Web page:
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Tropical Storm Kate Halts Salvage Operation for El Faro Cargo Ship

  • Reuters

FILE - A life ring was recovered by the Coast Guard from the El Faro cargo ship, which sank Oct. 1. Salvage operations were suspended Monday.

FILE - A life ring was recovered by the Coast Guard from the El Faro cargo ship, which sank Oct. 1. Salvage operations were suspended Monday.

Salvage operations for the sunken cargo ship El Faro were suspended on Friday due to Tropical Storm Kate, which moved through the Bahamas with winds of 45 miles (75 km) per hour, U.S. authorities said.

The El Faro sank off the southern Bahamas in a hurricane last month with the loss of its entire 33-member crew, most of whom were Americans. Its wreck was located on the seafloor in 15,000 feet (4,500 meters) of water a little over a week ago.

FILE - Maine Maritime Academy students in Castine, Maine, bow their heads Oct. 6, 2015, during a vigil of hope for the missing crew members of El Faro. All 33 members of the crew were killed.

FILE - Maine Maritime Academy students in Castine, Maine, bow their heads Oct. 6, 2015, during a vigil of hope for the missing crew members of El Faro. All 33 members of the crew were killed.


A U.S. Navy salvage tug, Apache, is searching for the ship's bridge and voyage data recorder, which became separated from the wreck, the U.S. National Transportation Safety Board said last week.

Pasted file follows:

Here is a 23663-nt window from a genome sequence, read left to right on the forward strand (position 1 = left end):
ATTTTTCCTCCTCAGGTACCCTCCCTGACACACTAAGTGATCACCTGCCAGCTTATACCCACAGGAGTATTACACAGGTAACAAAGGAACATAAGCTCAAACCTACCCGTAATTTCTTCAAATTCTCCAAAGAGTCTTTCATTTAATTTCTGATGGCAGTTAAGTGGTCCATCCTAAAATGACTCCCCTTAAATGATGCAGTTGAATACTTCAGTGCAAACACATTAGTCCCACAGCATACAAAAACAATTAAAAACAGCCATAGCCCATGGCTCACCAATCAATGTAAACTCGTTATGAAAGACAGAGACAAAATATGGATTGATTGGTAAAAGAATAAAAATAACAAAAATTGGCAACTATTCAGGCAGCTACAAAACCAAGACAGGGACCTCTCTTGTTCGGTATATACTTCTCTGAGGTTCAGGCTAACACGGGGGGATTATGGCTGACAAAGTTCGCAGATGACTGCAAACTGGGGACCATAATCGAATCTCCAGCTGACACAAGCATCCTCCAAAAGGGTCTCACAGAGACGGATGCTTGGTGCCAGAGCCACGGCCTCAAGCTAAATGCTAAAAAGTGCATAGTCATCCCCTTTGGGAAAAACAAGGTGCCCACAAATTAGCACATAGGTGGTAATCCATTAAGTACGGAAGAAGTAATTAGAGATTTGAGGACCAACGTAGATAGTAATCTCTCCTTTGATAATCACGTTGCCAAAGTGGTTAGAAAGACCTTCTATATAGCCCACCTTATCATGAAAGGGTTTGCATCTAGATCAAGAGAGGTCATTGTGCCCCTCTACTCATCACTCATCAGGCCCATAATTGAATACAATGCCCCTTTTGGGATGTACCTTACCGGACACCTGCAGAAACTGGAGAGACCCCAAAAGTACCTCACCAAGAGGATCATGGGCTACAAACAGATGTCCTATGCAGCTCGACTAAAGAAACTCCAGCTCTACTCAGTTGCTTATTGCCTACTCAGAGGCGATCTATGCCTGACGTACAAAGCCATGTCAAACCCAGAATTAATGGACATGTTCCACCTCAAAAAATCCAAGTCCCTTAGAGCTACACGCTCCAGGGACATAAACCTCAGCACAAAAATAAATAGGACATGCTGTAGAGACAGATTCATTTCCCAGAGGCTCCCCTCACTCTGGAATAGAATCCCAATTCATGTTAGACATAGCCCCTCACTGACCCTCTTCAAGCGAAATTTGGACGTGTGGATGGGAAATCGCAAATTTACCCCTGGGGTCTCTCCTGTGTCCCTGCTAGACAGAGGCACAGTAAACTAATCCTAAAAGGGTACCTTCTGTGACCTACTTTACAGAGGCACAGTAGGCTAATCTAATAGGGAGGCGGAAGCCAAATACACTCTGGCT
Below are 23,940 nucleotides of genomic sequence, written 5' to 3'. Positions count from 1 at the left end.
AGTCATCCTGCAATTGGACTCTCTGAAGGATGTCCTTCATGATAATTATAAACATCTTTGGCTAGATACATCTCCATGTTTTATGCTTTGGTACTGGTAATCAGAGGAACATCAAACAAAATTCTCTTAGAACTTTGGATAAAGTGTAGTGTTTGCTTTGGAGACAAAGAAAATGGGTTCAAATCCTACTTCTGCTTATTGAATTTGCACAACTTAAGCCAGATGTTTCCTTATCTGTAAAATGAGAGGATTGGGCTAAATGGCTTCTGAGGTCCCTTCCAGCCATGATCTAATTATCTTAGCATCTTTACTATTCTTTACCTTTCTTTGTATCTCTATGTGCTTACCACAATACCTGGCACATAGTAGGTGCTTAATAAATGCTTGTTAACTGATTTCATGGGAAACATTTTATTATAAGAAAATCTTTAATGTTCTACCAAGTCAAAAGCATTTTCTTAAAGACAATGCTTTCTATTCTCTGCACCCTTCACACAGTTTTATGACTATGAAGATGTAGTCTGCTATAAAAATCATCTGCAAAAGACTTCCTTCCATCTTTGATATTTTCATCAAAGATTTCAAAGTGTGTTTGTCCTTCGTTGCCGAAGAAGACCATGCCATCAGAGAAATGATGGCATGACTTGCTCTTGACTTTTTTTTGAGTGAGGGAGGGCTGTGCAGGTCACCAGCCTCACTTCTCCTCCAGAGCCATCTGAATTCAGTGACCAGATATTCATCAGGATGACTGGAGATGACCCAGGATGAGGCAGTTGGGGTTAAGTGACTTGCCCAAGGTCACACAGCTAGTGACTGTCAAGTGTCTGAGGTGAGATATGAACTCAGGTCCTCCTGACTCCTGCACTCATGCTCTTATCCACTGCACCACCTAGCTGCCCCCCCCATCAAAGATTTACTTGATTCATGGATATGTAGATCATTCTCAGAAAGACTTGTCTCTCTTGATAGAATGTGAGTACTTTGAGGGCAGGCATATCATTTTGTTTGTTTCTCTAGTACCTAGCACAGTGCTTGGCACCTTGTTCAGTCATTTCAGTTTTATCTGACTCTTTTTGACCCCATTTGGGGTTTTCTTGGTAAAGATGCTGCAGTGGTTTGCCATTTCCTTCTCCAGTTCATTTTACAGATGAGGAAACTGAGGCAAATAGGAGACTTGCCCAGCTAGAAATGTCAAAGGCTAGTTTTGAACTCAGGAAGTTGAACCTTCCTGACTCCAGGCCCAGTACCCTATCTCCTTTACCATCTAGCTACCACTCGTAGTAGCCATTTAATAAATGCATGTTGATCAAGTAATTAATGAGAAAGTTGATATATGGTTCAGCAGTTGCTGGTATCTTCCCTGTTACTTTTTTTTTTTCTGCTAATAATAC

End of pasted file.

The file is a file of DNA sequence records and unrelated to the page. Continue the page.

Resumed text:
After weather in the Bahamas deteriorated on Monday morning, the NTSB tweeted that salvage "operations on hold due to Tropical Storm Kate."

The data recorder, similar to an airplane's black box and affixed to the bridge, could provide NTSB investigators with vital clues as to what caused the worst cargo shipping disaster involving a U.S.-flagged vessel in more than three decades.

FILE - Tucker Bailey guides a towline through the A-frame while deploying the tow pinger aboard USNS Apache, Oct. 24, 2015. Apache is searching for El Faro’s bridge and voyage data recorder, which became separated from the wreck.

FILE - Tucker Bailey guides a towline through the A-frame while deploying the tow pinger aboard USNS Apache, Oct. 24, 2015. Apache is searching for El Faro’s bridge and voyage data recorder, which became separated from the wreck.

Due to poor communications, the NTSB said it was unclear whether the Apache had left the search area to seek refuge from the storm, and how soon it might resume its mission.

The center of Kate was forecast to leave the Bahamas on Monday night, the National Hurricane Center said.

The 790-foot (240-meter) El Faro sank on Oct. 1, on a regular weekly run between Florida and Puerto Rico, after the captain reported losing propulsion and taking on water.

The wreck is sitting in such deep water that it is beyond the reach of divers, so the salvage team is using an underwater sonar device to try to locate the bridge.

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